In this virtual domain, elements such as signatures are no longer necessary and the jurisdiction will have to adapt. Certification and authentication professions such as art experts or auctioneers will become obsolete.
Certification will only be present through the NFTs, so everything that used to be in place will become unnecessary. Auctions will be conducted directly on the blockchain.
Indeed, the NFTs are already authenticated and each one offers its price until the sale is over, so no intermediary is necessary. The disappearance of these trades that NFTs could bring about in the future would considerably reshape current international law.
In addition, copyright and property law will also be disrupted. The major problem facing society today in the commercial environment is the concept of counterfeiting.
This concept is defined as a reproduction or imitation of an object by a clandestine or known company that appropriates the trademarks of a company’s products, a document (especially an official one), a work or a commodity, either by indicating or implying that the thing is genuine, or by violating an intellectual property right or copyright.
Thanks to blockchain technology, which protects the identity of original assets, the sale of fakes is virtually impossible, unlike the tragic situation of counterfeits in the real world. Furthermore, the concept of copyright is often linked to a fungible element. In the opposite case, given the uniqueness and scarcity of NFT, copyright could disappear, as long as this concept linked to blockchain is only a passing trend.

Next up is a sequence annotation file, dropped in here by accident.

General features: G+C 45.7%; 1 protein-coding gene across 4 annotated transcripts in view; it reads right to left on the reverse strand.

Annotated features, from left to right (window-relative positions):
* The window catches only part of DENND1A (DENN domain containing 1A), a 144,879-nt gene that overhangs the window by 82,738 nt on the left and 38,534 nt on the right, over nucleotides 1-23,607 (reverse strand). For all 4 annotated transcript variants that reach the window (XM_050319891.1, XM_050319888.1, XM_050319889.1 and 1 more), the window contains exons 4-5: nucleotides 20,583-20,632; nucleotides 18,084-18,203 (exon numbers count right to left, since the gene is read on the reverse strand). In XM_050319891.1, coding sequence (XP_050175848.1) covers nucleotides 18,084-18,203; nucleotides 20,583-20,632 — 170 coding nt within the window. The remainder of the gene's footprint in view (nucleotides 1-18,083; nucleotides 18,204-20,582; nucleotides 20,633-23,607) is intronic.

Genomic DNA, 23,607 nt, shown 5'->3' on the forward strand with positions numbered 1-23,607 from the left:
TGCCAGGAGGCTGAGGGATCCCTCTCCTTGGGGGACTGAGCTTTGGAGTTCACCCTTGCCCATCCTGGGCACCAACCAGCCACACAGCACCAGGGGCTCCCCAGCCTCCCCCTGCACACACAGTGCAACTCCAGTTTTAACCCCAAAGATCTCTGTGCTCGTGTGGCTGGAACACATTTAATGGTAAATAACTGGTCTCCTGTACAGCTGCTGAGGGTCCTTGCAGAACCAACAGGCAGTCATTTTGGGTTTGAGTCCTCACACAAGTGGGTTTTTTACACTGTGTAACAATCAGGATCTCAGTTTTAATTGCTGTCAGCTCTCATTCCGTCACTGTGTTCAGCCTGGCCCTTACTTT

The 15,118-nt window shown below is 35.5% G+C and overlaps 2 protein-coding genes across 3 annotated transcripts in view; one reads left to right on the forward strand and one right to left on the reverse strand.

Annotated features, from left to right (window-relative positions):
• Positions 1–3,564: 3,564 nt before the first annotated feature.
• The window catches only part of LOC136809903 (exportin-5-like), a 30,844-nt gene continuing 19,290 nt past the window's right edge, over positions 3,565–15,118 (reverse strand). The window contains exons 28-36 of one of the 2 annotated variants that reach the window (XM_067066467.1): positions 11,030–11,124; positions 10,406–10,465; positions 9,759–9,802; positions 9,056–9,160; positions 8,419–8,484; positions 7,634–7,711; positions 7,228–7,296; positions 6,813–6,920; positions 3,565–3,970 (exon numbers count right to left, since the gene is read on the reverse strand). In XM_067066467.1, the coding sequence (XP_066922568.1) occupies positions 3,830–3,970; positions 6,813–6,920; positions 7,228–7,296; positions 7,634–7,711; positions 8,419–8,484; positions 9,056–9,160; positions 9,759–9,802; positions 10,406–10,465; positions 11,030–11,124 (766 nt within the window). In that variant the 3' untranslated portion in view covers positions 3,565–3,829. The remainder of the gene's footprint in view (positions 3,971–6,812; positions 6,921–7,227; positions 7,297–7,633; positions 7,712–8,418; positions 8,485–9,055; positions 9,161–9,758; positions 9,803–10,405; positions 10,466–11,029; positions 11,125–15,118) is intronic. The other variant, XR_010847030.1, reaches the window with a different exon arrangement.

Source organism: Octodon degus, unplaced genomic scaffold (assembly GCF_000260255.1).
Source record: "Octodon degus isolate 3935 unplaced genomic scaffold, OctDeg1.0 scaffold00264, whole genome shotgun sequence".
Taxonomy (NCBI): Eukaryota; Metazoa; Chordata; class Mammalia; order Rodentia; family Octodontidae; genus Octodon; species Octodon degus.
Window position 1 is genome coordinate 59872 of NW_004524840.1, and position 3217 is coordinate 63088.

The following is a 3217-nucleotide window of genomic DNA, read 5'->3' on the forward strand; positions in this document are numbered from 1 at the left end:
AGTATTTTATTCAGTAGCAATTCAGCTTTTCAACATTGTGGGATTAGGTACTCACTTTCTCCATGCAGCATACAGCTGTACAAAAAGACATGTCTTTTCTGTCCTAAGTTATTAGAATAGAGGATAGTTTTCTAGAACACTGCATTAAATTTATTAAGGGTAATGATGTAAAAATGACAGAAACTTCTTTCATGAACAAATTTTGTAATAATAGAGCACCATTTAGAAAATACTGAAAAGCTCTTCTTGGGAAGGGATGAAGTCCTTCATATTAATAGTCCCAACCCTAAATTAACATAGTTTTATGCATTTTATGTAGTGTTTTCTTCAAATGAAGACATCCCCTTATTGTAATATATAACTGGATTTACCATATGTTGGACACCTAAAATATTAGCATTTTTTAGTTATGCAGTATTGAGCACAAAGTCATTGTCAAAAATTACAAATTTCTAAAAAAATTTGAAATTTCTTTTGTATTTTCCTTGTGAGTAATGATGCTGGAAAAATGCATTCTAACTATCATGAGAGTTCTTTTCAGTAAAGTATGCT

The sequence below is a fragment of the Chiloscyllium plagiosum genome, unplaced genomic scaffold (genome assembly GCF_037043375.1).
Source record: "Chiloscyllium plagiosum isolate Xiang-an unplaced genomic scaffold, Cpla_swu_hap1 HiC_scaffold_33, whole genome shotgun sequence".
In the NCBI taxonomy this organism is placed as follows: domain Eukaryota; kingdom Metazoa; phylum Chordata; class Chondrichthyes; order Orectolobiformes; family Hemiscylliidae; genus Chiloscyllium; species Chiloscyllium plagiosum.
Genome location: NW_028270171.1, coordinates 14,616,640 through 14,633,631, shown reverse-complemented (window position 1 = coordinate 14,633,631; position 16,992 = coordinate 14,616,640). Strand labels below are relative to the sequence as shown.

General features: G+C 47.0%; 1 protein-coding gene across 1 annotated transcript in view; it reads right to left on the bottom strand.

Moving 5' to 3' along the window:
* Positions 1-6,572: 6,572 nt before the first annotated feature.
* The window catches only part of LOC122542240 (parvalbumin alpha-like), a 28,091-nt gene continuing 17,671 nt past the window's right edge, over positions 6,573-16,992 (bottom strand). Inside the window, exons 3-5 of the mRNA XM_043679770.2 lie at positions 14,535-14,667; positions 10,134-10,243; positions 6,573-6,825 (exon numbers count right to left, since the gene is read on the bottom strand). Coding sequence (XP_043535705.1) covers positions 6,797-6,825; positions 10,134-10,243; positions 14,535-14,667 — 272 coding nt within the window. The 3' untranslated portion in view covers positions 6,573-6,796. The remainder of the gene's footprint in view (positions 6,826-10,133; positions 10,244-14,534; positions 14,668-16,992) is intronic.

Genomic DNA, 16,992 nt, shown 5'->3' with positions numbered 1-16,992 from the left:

Of course, the purpose of law is to set limits, but as with any product or service, abuse is commonplace. NFT technology is based on cryptography. Once some people have mastered how it works, they may use it in a harmful way, so as to damage the NFT world. The law will have to take these abuses into account and therefore put in place a new, innovative and adaptive legal framework to deal with these acts of virtual delinquency.
However, NFTs will be good for the law in the sense that contracts can be more secure. As explained above, some NFTs are linked to services. It will be possible to create contracts (sale, labour, supplier…) in the form of NFTs. It will therefore take a unique form and will be available to only one party of the contract.
For example, in a sales contract, the buyer will have an NFT with his obligations and rights under the contract and the part where he commits himself and the seller will have an NFT with his rights and duties and the part reserved for his signature. This element will be decisive for securing contracts in different areas.
In conclusion, it is necessary to pay attention to the development of NFTs because they will have a determining impact on the world of tomorrow.
The law will be turned upside down and must prepare itself now for the advent of these digital assets. Cryptography has been legally framed, so the law is beginning to be familiar with this area, but it is essential to be able to enact new legislation to deal with any eventuality concerning NFTs. It is a young technology, with many years behind it, but it is important to remain vigilant and to understand the importance of an NFT before investing in it.
Some people have paid millions of euros in this innovative virtual product but without certainty of its value. Governments will have to educate their citizens on the use of this new technology.
But in ten years’ time, will the world really see the rise of NFTs, or will they be the remnants of a fallen technology?